However, if the child is suffering from separational anxiety at the age of 10-11, then it is already something to worry about as at this stage the child should be mature enough to deal with it. In these cases, it must be taken into consideration that in the background, there might be complex problems, e.g. problems in the family, divorce, death, etc.
Can you recommend some techniques that can help relieve the symptoms of anxiety?
First of all, it is important to know what evokes the strange or changed behaviour of the child. Try to remember what happened to them. There are some life events that can cause temporary anxiety, for example moving houses or starting school.
Secondly, parents must know that as the child's personality keeps changing and as they get older, they have more skills to deal with these situations and their problem-solving strategies improve. They find it easier to deal with problems and take less time to get over them.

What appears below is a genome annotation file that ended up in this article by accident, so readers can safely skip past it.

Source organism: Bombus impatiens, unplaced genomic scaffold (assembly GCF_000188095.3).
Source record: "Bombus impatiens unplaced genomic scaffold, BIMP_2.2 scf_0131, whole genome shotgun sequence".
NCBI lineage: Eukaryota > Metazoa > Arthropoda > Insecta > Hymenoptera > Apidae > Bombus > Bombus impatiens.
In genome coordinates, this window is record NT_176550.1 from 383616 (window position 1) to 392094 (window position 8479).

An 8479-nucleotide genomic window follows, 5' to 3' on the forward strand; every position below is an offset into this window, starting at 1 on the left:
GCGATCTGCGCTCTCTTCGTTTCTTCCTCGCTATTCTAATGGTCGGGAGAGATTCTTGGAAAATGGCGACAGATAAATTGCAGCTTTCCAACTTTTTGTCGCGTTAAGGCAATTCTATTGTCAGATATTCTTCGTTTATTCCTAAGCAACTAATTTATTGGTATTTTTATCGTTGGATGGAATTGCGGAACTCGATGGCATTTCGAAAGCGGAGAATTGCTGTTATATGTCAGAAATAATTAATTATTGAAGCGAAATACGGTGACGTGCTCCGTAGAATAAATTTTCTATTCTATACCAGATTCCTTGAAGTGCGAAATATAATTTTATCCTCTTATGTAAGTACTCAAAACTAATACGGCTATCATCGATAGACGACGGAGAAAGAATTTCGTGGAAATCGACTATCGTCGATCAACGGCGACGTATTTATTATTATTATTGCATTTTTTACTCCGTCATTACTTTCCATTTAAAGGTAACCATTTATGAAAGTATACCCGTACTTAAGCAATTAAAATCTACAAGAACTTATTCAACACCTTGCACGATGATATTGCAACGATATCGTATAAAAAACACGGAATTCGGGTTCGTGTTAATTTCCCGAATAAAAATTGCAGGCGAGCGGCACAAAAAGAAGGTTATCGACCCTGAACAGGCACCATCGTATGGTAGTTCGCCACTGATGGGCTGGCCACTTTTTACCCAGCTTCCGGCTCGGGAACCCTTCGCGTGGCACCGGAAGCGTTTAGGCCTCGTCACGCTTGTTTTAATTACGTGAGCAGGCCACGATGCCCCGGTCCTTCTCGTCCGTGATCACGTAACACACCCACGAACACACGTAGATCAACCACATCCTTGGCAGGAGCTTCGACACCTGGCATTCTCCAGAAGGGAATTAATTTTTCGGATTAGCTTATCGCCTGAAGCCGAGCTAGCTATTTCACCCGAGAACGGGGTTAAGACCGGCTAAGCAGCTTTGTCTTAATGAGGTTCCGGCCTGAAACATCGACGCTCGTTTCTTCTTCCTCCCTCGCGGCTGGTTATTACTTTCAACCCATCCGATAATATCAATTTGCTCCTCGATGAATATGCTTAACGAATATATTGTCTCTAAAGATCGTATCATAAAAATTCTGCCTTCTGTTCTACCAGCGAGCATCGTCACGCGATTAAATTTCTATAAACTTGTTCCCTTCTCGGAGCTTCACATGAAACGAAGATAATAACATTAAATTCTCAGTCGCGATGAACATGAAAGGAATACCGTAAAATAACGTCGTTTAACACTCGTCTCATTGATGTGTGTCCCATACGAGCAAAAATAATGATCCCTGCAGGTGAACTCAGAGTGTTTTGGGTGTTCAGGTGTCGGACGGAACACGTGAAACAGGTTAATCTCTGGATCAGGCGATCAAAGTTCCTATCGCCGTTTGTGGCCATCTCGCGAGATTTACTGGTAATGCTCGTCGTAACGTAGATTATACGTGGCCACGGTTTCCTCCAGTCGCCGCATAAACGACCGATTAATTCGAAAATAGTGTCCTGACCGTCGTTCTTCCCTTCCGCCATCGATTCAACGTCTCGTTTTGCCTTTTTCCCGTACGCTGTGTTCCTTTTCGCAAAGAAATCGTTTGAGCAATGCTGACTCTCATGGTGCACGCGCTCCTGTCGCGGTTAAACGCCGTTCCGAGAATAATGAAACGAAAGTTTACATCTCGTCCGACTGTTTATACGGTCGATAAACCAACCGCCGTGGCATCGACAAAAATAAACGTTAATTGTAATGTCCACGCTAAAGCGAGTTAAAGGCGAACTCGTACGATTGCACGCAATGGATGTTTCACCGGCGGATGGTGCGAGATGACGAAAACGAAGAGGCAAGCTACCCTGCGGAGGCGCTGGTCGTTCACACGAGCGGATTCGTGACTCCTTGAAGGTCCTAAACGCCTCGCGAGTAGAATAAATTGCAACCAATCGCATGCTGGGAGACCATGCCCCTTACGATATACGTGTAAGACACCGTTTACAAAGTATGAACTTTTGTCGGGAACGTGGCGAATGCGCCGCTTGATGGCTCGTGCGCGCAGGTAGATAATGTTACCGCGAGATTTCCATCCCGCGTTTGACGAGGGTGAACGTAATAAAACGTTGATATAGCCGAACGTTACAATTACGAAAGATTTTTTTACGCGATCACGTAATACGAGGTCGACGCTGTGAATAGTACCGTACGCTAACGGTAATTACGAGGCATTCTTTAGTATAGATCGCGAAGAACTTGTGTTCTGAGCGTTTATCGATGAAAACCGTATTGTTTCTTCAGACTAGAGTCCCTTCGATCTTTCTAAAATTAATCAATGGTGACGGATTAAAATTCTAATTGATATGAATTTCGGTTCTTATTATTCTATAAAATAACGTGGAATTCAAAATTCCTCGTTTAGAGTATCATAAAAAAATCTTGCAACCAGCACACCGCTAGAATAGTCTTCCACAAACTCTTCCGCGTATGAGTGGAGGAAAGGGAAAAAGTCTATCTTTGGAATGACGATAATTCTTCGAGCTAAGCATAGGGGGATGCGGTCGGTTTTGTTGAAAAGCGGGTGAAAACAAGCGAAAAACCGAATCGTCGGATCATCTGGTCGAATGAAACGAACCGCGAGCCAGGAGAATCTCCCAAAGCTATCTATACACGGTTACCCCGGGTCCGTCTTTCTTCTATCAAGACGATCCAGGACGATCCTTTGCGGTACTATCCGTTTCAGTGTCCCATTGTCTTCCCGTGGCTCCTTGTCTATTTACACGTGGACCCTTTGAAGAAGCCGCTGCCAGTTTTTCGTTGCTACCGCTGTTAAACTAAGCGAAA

If the parents feel that the anxiety of the child or young person is so large-scale that it prevents them from living a healthy life, then they must turn to a specialist. After evaluating the problem, they will decide about the methods. Some frequently-used methods are behavioural therapy, family therapy, game therapy, psychodrama and even relaxation. These are all excellent psychotherapies for relieving and stopping anxiety.
Written by Zsófia Tupi
Translated by Judit Molnár